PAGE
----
While these and other studies have looked at language and some aspects of executive functions, no research to date has investigated comprehensively the potential effect of bilingualism on the range of behaviours that characterize the autistic profile. However, before such an investigation is launched, it is important to bear in mind that studies looking into the recognition of ASD symptoms in different cultures and communities show cultural and gender bias in diagnosis (Matson et al. 2017; Burke et al. 2015; Lai et al. 2015). Such a bias is particularly likely to arise with bilingual populations.

ASD Symptoms and Bilingualism

Recent studies suggest that culture and gender norms can affect the recognition of ASD symptoms in parental reports or in the specialists’ observations. For instance, in a study comparing parental ratings of autistic children’s behaviour to same-aged peers in a sample of Greek, Italian, Japanese, Polish, and US children, Matson et al. (2017) found that the interpretation of restricted and repetitive behaviour, one of the two core areas of impairment in ASD, seems to be culturally subjective. Bilinguals often grow up to be bicultural through exposure to and use of their two languages, although with some exceptions (Grosjean 2015). Consequently, there is a question whether autistic traits can be recognised in bilinguals in the same way as in monolinguals due to potential cultural biases. Burke et al. (2015) found that school-based professionals in the Netherlands identify autistic behaviour more often in children with Dutch background (72%) than in children with English and French background (48%) or in those with Moroccan and Turkish background (44%). Therefore, by looking only at bilinguals with a clinical diagnosis of ASD, research studies risk excluding a large number of bilingual individuals who have not received a diagnosis due to cultural bias in the recognition of ASD symptoms.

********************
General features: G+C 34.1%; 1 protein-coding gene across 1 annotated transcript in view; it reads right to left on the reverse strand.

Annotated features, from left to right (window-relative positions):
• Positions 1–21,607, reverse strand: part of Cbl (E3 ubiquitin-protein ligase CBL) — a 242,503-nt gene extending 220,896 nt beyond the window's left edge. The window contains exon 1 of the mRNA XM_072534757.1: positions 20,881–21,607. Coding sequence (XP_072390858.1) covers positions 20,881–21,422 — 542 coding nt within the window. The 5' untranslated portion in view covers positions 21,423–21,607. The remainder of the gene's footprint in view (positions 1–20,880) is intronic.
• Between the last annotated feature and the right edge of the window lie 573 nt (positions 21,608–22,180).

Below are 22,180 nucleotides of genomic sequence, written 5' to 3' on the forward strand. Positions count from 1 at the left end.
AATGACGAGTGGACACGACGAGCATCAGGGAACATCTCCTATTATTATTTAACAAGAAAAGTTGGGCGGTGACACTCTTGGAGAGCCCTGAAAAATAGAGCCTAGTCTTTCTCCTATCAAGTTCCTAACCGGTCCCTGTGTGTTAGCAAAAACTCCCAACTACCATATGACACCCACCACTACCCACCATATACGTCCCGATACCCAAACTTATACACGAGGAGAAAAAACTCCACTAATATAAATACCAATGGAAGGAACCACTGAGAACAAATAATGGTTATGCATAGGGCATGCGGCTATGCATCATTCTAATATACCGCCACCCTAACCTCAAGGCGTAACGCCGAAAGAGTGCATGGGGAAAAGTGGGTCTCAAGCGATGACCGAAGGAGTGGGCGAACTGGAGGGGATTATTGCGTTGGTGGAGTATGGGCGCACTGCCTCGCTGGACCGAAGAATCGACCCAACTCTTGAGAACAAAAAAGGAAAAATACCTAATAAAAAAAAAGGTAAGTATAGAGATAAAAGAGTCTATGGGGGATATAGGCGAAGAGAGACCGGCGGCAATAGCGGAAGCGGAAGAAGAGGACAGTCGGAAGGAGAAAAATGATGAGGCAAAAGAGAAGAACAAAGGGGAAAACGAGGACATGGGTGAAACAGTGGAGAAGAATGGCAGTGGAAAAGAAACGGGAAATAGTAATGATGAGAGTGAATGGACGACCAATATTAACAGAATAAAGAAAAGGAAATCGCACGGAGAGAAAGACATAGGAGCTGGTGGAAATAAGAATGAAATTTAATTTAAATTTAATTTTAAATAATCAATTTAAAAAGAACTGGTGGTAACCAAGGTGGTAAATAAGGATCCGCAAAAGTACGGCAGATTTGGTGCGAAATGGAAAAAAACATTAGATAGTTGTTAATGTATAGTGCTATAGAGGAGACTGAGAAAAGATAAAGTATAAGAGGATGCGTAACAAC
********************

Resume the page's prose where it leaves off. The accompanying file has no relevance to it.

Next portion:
Additionally, Goldman (2013) and Lai et al. (2015) suggest that the perception of autistic symptoms seems to be affected by gender.1 That is, in cases of the same social deficits, a female child might be simply considered shy, while boys will be considered unresponsive. Sutherland et al. (2017) found that girls’ specific and detailed interests in reading, arts/crafts or singing/dancing/music follow traditional gender norms, which may leave them unmarked by specialists/clinicians as indicators of ASD. Since gender norms are often driven by cultural standards and expectations, this poses an additional difficulty in acknowledging ASD symptoms in bicultural bilinguals as compared to monolinguals.

As these studies suggest, investigating bilingualism solely in the clinical population with ASD is complicated by the possible diagnostic bias caused by cultural and gender norms. In the next section, we propose a novel approach to address this issue by looking at autistic-like traits and bilingualism in a broader way.

Autistic-Like Traits and the Current Study